Familial hypercholesterolemia – symptoms, diagnosis, treatment

David

Familial hypercholesterolemia means the pathologically elevated levels of cholesterol in the blood often develop in people burdened with ischemic heart disease or diabetes. In addition to genetic predisposition (primary form), the disease can also appear as a result of the patient taking medications (such as diuretics or corticosteroids). It often appears together with other diseases such as thyroid disease, nephrotic syndrome, or liver dysfunction.


Familial hypercholesterolemia - symptoms

The most characteristic symptoms of the disease include a significant increase in cholesterol levels (ranging from 200 to 400 mg/dl). These specific yellow discolorations on the skin may appear. Some of them may resemble small nodules or skin growths. They most often give their notice after the age of thirty. The presence of typical complaints of atherosclerosis is also confirmed. Their occurrence and the presence of other changes in the cardiovascular system prove that the disease is already advanced.

Familial hypercholesterolemia - diagnosis

In addition to the patient's medical history and confirmation of the presence of cardiovascular disease in the family, additional tests are necessary. First of all, morphology is performed, which clearly confirms the abnormal value of cholesterol and triglycerides in the serum.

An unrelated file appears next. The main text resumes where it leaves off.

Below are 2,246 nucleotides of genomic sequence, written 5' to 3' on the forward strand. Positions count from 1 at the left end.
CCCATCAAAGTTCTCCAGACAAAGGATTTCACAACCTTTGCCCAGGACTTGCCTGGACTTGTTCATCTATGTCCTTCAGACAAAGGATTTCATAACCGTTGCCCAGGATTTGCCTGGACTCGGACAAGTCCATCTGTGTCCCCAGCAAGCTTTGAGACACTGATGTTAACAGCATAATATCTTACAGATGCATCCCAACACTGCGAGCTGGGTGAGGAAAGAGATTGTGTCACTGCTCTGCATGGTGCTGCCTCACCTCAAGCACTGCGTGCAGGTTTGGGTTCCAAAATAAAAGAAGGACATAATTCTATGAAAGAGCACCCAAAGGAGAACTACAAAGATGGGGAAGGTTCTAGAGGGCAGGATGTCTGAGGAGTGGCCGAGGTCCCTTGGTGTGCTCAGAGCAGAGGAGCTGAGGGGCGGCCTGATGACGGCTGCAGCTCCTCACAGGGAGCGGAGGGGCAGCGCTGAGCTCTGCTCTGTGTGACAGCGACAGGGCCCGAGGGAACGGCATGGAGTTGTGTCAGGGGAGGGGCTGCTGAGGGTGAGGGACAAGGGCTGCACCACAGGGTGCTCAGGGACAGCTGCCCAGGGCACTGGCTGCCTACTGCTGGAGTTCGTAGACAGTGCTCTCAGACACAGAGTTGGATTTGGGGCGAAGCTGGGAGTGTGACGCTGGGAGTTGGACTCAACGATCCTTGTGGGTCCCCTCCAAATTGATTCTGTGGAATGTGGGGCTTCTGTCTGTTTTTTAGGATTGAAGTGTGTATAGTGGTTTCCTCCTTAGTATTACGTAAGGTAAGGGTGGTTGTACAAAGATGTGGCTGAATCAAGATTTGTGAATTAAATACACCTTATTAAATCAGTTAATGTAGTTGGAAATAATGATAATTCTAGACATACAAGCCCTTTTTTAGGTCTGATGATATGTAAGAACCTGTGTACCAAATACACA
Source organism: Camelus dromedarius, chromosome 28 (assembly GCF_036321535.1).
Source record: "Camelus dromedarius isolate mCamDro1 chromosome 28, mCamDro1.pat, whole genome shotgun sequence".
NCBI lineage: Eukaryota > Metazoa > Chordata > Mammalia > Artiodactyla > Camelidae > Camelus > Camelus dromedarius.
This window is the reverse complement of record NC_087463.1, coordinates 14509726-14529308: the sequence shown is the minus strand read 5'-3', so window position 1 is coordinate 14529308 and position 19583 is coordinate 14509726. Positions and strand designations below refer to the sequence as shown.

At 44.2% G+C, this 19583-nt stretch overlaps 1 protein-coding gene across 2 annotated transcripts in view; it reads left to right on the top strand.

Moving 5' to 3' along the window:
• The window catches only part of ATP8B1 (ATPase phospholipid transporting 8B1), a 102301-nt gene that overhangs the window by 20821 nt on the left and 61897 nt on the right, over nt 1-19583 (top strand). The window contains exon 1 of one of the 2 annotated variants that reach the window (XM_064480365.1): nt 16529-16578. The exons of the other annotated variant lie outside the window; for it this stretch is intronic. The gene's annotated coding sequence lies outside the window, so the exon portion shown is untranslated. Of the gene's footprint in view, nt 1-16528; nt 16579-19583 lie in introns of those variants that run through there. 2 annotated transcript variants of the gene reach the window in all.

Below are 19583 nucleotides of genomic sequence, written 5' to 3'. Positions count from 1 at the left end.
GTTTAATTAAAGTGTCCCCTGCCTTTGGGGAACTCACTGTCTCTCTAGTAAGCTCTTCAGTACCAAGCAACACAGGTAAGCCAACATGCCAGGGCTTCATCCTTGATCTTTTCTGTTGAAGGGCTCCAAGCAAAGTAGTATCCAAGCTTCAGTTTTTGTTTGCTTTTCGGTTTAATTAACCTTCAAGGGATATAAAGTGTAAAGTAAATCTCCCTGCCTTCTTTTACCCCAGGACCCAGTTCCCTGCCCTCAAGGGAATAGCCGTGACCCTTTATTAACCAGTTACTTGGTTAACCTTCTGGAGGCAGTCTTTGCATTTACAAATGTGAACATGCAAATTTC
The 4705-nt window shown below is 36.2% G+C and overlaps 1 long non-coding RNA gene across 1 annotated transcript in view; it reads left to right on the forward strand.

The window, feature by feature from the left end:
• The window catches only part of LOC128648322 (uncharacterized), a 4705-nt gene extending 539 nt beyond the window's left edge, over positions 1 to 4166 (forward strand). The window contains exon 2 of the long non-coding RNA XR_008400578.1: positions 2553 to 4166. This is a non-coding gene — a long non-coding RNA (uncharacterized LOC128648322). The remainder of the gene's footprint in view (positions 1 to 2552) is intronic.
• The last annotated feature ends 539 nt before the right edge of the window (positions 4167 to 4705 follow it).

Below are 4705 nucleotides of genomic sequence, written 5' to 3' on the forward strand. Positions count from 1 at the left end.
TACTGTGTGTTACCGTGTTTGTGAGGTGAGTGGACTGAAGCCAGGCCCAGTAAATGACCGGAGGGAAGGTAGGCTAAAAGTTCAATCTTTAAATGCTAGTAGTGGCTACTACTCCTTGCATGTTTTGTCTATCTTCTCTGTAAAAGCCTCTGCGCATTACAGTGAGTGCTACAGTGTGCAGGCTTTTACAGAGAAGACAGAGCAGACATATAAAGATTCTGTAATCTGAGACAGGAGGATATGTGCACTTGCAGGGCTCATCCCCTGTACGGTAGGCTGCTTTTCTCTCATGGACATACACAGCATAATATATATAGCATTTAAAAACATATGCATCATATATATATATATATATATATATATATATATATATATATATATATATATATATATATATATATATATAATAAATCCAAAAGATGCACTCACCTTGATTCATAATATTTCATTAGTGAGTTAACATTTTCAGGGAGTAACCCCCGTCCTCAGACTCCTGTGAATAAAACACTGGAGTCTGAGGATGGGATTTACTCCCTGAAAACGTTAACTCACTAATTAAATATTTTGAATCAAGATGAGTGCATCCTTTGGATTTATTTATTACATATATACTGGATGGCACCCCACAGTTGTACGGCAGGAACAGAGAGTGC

Familial hypercholesterolemia - treatment

The fight against the disease should proceed in two ways. In addition to pharmacotherapy to lower cholesterol levels, a balanced diet is necessary to be taken.

Familial hypercholesterolemia - diet

It is very important in the treatment of the disease to follow a diet appropriate for people with elevated blood cholesterol levels. A person with symptoms of hypercholesterolemia should follow several basic rules:

  • eliminate animal fats from your diet
  • limit the intake of offal, eggs
  • enrich the diet with products rich in dietary fiber, fruits, vegetables, and fish (mainly marine)
  • avoid fried and stewed foods
  • choose home-made meals
  • give up salt in your seasoning and salty snacks
  • limit sweetened beverages
  • avoid sauces and ready-made additives such as mayonnaise, ketchup, or mustard
  • stop drinking alcohol
  • stop smoking
  • supporting a low-fat diet with physical exercise.
Tags: cholesterol, elevated cholesterol level, Familial hypercholesterolemia, triglycerides

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